Review: Alpha-interferon terminates viral replications and eradicates the carrier state in chronic hepatitis B virus infection
ACP J Club. 1994 Jan-Feb;120:12. doi:10.7326/ACPJC-1994-120-1-012
Wong DK, Cheung AM, O'Rourke K, et al. Effect of alpha-interferon treatment in patients with hepatitis B e antigen-positive chronic hepatitis B: a meta-analysis. Ann Intern Med. 1993 Aug 15;119:312-23.
To determine whether alpha-interferon is effective in terminating viral replication and eradicating the carrier state in patients with chronic hepatitis B virus (HBV) infection.
Randomized controlled trials were identified using MEDLINE (1966 through June 1992) with the key words interferon type 1 and hepatitis B; bibliography review of relevant papers and review articles; and author contact.
Studies were selected if the patients had chronic HBV infection with active viral replication (hepatitis B surface antigen [HBsAg] and hepatitis B e antigen [HBeAg] in serum for > 6 mo), patients were ≥ 18 years of age, treatment was ≥ 3 months, follow-up was ≥ 6 months, and alpha-interferon was used as monotherapy. Duplicate and preliminary reports, abstracts, and letters were excluded.
Data were extracted on loss of HBsAg, HBeAg, and HBV DNA; development of antibodies to HBsAg (anti-HBs) and HBeAg (anti-HBe); normalization of serum alanine and aspartate aminotransferase (ALT and AST) levels; patient and disease characteristics; doses; improvement in histologic indices; and study quality. Intention-to-treat analysis was used, and follow-up losses were considered treatment failures.
40 trials were identified, and 16 were included in the meta-analysis. 837 patients (82% men) were studied. Alpha-interferon was administered subcutaneously or intramuscularly from daily to twice weekly with dosage from 7 million units (MU) to 30 MU/m2per week. Rates of HBeAg clearance ranged from 9.5% to 69.7% in the treatment groups and from 0% to 38.7% in the control groups; all studies showed a trend favoring treatment. Pooled analysis showed improvement in all disease markers in patients who received alpha-interferon compared with control for loss of HbsAg (P = 0.001); loss of HBeAg (P < 0.001); and loss of HBV DNA (P < 0.001) (Table). Treated patients had an increase in anti-HBs (NNT = 16) and in anti-HBe (NNT = 5), and had normalization of ALT levels (NNT = 4). High-dose treatment (> 15 MU/m2 per wk) was more effective than low-dose treatment (P < 0.001). The effect of interferon was not related to duration of treatment (3 vs 6 mo and 6 vs 12 mo), race (Asian [Chinese] vs white), ALT status, or sex. During treatment, 3 of 498 patients in the treatment group died, and 1 of 339 patients in the control group died.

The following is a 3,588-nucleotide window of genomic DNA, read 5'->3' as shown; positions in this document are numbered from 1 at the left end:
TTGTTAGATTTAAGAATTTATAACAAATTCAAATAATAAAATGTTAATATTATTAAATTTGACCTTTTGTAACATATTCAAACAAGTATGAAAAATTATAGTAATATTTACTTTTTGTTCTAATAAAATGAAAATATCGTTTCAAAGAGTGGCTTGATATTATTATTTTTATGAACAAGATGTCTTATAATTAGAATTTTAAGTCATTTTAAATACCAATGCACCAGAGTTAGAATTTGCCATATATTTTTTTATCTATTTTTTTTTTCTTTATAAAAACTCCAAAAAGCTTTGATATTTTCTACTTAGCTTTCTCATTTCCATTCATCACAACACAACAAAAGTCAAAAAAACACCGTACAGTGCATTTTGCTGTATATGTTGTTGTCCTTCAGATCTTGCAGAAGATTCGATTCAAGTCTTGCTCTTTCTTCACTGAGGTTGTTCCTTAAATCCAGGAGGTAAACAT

Alpha-interferon is effective in terminating viral replication and carrier status in patients with chronic hepatitis B virus infection. Dose is more important than length of treatment.
Source of funding: None.
For article reprint: Dr. J. Heathcote, 399 Bathurst Street, ECW 7-006, Toronto, Ontario M5T 2S8, Canada. FAX 416-603-9195.
Table. Alpha-interferon vs control for chronic hepatitis B virus infection at up to 12 months of follow-up*
|Outcomes||Weighted event rates||RBI (95% CI)||NNT (CI)|
|Hepatitis B surface antigen||7.8%||1.8%||333% (111 to 500)||18 (12 to 46)|
|Hepatitis B e antigen||33%||12%||175% (125 to 217)||5 (4 to 7)|
|Hepatitis B virus DNA||37%||17%||118% (82 to 153)||5 (4 to 8)|
*Abbreviations defined in Glossary; RBI and CI calculated from data in article.
The meta-analysis by Wong and colleagues contributes to our understanding of the role of interferon in chronic HBV infection in several ways. First, it supports the consensus about the efficacy of alpha-interferon. Numerous small trials have shown a consistent treatment effect in the termination of the viral replicative phase of HBV infection, but the results were not statistically significant. The authors show that nonsignificant treatment effects in individual trials were a function of small numbers and insufficient power. Second, the analysis provides a more precise quantitative estimate of the size of the overall treatment effect. This is important for individual decision making and for predicting the long-term effects of treatment. Finally, the study may help resolve the current controversy about optimal dose and duration of therapy.
Despite the short-term efficacy of interferon, it is not a panacea. Only 1 in 5 treated patients will benefit, and only a few of the estimated 1 million HBV carriers in North America are candidates: those who are eAg or HBV DNA positive, are HIV negative, and have hepatitis but not decompensated liver disease. Also, limited data are available on the long-term effects of therapy on clinically important outcomes, such as liver failure and hepatocellular carcinoma (1). The magnitude of the observed absolute risk reduction may diminish with time because HBeAg to anti-HBe seroconversion occurs spontaneously without therapy. Interferon is expensive, although it appears to be economically attractive (2). Also, nucleic acid analogues are another promising therapeutic option (3, 4). Further economic and long-term clinical studies are needed before the relative roles of interferon and nucleic analogues in the treatment of hepatitis B viral infection are clarified.
Murray Krahn, MD
The Toronto HospitalToronto, Ontario, Canada